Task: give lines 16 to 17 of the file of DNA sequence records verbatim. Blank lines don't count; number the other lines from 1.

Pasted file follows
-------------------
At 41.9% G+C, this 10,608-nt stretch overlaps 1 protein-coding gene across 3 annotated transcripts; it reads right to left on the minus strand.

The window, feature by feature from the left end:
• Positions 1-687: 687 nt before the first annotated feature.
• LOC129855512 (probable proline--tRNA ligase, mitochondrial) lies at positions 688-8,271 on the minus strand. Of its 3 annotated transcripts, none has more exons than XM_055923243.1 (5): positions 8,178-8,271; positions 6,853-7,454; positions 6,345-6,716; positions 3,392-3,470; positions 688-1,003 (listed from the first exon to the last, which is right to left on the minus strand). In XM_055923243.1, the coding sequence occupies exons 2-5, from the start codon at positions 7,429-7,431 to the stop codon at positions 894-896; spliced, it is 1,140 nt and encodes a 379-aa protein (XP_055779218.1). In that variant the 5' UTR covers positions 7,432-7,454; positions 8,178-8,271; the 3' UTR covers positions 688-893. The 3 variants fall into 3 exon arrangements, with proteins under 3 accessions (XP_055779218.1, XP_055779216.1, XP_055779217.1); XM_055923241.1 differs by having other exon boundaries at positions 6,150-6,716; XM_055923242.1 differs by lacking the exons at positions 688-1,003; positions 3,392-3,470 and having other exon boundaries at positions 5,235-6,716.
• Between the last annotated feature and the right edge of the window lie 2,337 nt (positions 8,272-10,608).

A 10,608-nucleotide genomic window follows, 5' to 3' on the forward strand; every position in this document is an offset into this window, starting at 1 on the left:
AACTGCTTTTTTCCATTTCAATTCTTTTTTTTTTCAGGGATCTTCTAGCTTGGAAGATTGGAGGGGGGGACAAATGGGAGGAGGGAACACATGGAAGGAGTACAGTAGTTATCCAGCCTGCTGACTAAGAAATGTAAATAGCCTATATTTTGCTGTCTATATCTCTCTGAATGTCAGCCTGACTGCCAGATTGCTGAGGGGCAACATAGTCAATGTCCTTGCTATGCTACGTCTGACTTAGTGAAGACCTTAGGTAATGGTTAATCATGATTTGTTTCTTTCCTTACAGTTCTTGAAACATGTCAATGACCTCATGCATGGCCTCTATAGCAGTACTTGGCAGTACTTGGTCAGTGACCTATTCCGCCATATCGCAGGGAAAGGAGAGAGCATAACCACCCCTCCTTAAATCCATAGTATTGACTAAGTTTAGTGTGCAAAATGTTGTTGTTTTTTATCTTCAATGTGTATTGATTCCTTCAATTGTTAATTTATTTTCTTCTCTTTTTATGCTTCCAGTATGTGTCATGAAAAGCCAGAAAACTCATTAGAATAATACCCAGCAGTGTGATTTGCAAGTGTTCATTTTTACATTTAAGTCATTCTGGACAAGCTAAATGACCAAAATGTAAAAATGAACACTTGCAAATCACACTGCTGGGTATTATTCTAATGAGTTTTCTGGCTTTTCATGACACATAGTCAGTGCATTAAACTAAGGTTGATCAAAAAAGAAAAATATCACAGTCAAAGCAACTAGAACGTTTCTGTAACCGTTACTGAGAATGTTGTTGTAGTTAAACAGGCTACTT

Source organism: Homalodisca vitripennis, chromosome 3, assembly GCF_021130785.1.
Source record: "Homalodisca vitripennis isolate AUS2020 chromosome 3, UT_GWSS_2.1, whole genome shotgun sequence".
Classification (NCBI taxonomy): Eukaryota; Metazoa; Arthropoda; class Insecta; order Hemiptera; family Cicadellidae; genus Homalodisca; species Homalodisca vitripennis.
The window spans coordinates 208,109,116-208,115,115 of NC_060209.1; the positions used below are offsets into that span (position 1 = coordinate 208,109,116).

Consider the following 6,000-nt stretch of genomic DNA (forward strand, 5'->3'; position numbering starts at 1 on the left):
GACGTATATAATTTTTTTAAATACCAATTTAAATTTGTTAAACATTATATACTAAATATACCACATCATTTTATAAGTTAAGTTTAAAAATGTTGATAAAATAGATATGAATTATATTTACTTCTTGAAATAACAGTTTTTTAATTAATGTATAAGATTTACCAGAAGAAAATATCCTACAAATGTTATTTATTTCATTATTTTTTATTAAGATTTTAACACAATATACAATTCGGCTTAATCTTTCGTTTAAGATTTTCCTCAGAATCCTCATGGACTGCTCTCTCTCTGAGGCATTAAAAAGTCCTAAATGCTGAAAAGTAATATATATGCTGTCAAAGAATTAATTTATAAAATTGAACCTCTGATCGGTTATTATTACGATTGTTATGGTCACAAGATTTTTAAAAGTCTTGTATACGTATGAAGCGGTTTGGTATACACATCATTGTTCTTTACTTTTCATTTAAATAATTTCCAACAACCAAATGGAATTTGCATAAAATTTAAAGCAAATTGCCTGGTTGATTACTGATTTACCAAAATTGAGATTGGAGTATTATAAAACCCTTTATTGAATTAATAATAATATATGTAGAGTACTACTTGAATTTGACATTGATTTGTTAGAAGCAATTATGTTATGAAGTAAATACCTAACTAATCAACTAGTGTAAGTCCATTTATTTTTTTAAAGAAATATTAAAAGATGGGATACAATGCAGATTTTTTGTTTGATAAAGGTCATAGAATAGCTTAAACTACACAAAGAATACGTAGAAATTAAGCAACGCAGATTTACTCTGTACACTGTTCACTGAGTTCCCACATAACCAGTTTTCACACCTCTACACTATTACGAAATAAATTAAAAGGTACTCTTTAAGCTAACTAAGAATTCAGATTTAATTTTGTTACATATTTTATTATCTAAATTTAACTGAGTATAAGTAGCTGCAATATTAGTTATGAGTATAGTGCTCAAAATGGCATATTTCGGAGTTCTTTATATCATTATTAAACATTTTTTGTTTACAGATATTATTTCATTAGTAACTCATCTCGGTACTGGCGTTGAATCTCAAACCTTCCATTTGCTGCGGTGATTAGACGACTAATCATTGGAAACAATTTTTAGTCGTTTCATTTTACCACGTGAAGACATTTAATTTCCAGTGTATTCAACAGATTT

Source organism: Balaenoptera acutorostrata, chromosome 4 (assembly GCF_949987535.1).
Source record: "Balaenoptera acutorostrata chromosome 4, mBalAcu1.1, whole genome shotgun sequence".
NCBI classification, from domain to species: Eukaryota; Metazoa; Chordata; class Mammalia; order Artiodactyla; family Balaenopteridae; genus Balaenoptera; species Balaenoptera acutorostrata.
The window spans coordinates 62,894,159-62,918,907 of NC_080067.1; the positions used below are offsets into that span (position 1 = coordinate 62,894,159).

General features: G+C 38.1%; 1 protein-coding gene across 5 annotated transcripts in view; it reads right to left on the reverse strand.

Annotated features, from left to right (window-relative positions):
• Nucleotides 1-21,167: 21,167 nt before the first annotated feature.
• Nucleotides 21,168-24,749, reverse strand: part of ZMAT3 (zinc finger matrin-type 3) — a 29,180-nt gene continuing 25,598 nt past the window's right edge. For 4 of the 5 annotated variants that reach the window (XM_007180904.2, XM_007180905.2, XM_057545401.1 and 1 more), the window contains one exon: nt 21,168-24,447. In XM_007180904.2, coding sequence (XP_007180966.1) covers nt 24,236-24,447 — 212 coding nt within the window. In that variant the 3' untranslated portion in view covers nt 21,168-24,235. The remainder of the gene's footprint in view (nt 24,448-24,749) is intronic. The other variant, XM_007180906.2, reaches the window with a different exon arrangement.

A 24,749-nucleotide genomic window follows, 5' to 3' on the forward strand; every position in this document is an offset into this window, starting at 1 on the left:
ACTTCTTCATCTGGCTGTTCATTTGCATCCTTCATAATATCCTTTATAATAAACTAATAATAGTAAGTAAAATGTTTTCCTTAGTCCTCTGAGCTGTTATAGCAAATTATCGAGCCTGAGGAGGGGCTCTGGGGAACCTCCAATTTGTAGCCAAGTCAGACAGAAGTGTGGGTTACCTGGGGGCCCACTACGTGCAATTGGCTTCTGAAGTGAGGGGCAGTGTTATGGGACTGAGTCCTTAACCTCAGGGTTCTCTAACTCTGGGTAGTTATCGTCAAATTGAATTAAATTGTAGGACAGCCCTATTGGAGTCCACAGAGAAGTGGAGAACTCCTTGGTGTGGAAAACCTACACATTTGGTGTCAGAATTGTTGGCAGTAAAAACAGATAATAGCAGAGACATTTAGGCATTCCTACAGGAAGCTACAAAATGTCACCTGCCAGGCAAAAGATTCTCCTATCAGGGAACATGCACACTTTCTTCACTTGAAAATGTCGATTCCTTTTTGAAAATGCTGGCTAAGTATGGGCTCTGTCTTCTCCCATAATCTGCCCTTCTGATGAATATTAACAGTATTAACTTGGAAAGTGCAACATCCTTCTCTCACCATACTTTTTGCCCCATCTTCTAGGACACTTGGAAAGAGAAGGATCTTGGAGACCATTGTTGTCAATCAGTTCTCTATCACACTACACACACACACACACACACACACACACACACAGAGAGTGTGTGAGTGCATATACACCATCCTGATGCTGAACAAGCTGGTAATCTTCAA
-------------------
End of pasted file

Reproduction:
NCBI classification, from domain to species: Eukaryota; Metazoa; Chordata; class Mammalia; order Artiodactyla; family Balaenopteridae; genus Balaenoptera; species Balaenoptera acutorostrata.
The window spans coordinates 62,894,159-62,918,907 of NC_080067.1; the positions used below are offsets into that span (position 1 = coordinate 62,894,159).